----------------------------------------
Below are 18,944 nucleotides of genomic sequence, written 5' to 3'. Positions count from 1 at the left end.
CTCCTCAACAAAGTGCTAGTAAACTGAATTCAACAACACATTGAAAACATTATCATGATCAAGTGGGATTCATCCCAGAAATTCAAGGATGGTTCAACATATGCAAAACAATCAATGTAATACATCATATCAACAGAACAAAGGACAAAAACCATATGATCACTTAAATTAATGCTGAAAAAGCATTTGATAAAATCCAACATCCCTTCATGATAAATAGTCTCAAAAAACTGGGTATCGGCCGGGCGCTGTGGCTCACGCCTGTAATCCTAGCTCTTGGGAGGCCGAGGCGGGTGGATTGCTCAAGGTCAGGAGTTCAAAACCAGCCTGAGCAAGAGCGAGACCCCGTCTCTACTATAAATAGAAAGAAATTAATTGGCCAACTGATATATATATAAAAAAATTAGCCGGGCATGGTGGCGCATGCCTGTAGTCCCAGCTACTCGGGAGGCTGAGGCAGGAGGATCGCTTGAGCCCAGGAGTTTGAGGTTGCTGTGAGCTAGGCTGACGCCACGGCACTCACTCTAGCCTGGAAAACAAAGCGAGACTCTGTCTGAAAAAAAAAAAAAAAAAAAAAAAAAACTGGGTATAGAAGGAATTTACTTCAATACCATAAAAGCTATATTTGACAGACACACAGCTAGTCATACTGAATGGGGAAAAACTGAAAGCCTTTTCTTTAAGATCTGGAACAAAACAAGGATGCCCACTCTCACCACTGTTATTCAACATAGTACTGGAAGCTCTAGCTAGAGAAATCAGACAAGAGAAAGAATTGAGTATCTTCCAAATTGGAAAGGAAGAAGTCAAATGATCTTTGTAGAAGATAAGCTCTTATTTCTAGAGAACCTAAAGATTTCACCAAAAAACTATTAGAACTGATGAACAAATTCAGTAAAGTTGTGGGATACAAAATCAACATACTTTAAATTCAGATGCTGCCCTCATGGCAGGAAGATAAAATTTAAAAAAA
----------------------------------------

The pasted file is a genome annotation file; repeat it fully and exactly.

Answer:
Below are 18,944 nucleotides of genomic sequence, written 5' to 3'. Positions count from 1 at the left end.
CTCCTCAACAAAGTGCTAGTAAACTGAATTCAACAACACATTGAAAACATTATCATGATCAAGTGGGATTCATCCCAGAAATTCAAGGATGGTTCAACATATGCAAAACAATCAATGTAATACATCATATCAACAGAACAAAGGACAAAAACCATATGATCACTTAAATTAATGCTGAAAAAGCATTTGATAAAATCCAACATCCCTTCATGATAAATAGTCTCAAAAAACTGGGTATCGGCCGGGCGCTGTGGCTCACGCCTGTAATCCTAGCTCTTGGGAGGCCGAGGCGGGTGGATTGCTCAAGGTCAGGAGTTCAAAACCAGCCTGAGCAAGAGCGAGACCCCGTCTCTACTATAAATAGAAAGAAATTAATTGGCCAACTGATATATATATAAAAAAATTAGCCGGGCATGGTGGCGCATGCCTGTAGTCCCAGCTACTCGGGAGGCTGAGGCAGGAGGATCGCTTGAGCCCAGGAGTTTGAGGTTGCTGTGAGCTAGGCTGACGCCACGGCACTCACTCTAGCCTGGAAAACAAAGCGAGACTCTGTCTGAAAAAAAAAAAAAAAAAAAAAAAAAACTGGGTATAGAAGGAATTTACTTCAATACCATAAAAGCTATATTTGACAGACACACAGCTAGTCATACTGAATGGGGAAAAACTGAAAGCCTTTTCTTTAAGATCTGGAACAAAACAAGGATGCCCACTCTCACCACTGTTATTCAACATAGTACTGGAAGCTCTAGCTAGAGAAATCAGACAAGAGAAAGAATTGAGTATCTTCCAAATTGGAAAGGAAGAAGTCAAATGATCTTTGTAGAAGATAAGCTCTTATTTCTAGAGAACCTAAAGATTTCACCAAAAAACTATTAGAACTGATGAACAAATTCAGTAAAGTTGTGGGATACAAAATCAACATACTTTAAATTCAGATGCTGCCCTCATGGCAGGAAGATAAAATTTAAAAAAA